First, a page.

It is only 22 years next month since the first Minerals Engineering conference was held in Singapore. How things have changed beyond recognition since then.
The internet was in its infancy, and very few companies had websites, or even email. All correspondence was by mail or Telex, and the emerging fax machines. We had built a data base of names and addresses, to which we would mail registration brochures, and delegates would mail their completed forms, together with a cheque for payment.
There was no PowerPoint of course, so all conference presentations were by 35mm slides. Singapore itself was the window into the future of technology, and I remember bringing back one of the first digital cameras, a crude low-resolution device, which nevertheless created a lot of interest on returning home.
It would have been impossible then to predict our modern world of high speed internet, digital cameras, mobile phones, Skype etc. And probably, given the exponential increase in change, totally impossible to predict what the world will be like in another 20 years time, and how we will be going about our business.
The whole point of my waffle is that the news in Britain at the moment is dominated by the proposal to build a high speed train network, from London to Birmingham, then branching to Manchester and Leeds, at an estimated cost of £33 billion. The proposal is highly controversial, as the line, which by necessity has to be as straight as possible, will cut through areas of outstanding natural beauty, and many people on the route will lose their homes and businesses.
There are compulsive arguments either way, but the one that convinced me was an article in The Times (29 January), by Andrew McGuinness, which considered the points that I mentioned above, and argued that saving an hour on the journey from London to Leeds may be of little importance to the business world of the future, where working from home might be so commonplace that it would be hard to imagine a time when hours were wasted in commuting.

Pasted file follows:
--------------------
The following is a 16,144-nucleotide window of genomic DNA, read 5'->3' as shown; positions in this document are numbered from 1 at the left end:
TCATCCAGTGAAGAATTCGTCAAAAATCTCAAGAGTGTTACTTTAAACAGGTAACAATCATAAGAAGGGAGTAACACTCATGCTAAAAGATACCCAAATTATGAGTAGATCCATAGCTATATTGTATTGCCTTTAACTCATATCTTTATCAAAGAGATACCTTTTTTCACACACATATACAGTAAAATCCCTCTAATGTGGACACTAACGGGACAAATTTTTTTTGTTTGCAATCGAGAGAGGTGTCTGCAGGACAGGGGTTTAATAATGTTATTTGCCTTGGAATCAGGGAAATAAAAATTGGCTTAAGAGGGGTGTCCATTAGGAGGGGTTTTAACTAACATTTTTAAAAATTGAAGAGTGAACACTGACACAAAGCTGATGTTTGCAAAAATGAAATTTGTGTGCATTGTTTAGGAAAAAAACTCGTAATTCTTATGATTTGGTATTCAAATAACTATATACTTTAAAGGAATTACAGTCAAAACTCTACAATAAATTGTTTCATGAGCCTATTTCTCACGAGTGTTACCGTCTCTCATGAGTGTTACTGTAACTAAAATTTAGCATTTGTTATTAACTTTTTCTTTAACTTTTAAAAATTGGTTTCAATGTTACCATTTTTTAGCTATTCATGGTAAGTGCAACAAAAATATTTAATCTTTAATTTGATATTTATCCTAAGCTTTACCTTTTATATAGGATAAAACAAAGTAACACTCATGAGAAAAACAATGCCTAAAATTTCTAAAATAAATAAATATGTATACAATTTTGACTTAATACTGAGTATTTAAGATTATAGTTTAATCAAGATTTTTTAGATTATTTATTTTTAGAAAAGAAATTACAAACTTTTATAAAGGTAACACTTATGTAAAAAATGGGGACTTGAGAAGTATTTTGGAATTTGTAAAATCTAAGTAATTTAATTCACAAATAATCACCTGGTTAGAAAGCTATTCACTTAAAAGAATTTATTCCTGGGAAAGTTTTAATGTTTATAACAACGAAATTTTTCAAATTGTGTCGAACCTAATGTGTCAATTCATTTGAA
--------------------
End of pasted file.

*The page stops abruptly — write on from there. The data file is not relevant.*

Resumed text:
The article proposed that if we want to invest in a network, it should be a digital one. McGuinness suggests that we should emulate what South Korea did in 1997 to rebuild its economy, by investing in a high-speed fibre optic network. This allowed the country to avoid recession in the current global crisis. He argues that Britain should use the billions proposed for the railway to make the country a leader in the digital age, as many of our high-tech companies are let down by a creaking infrastructure. It has been estimated that high speed broadband could be put in every home for £5 billion, and could create over 600,000 jobs in four years. With decent internet across the whole country, entrepreneurs could do business in remote areas such as Cornwall and never need catch a train!
So, is the High Speed Rail network a potential white elephant? What do you think?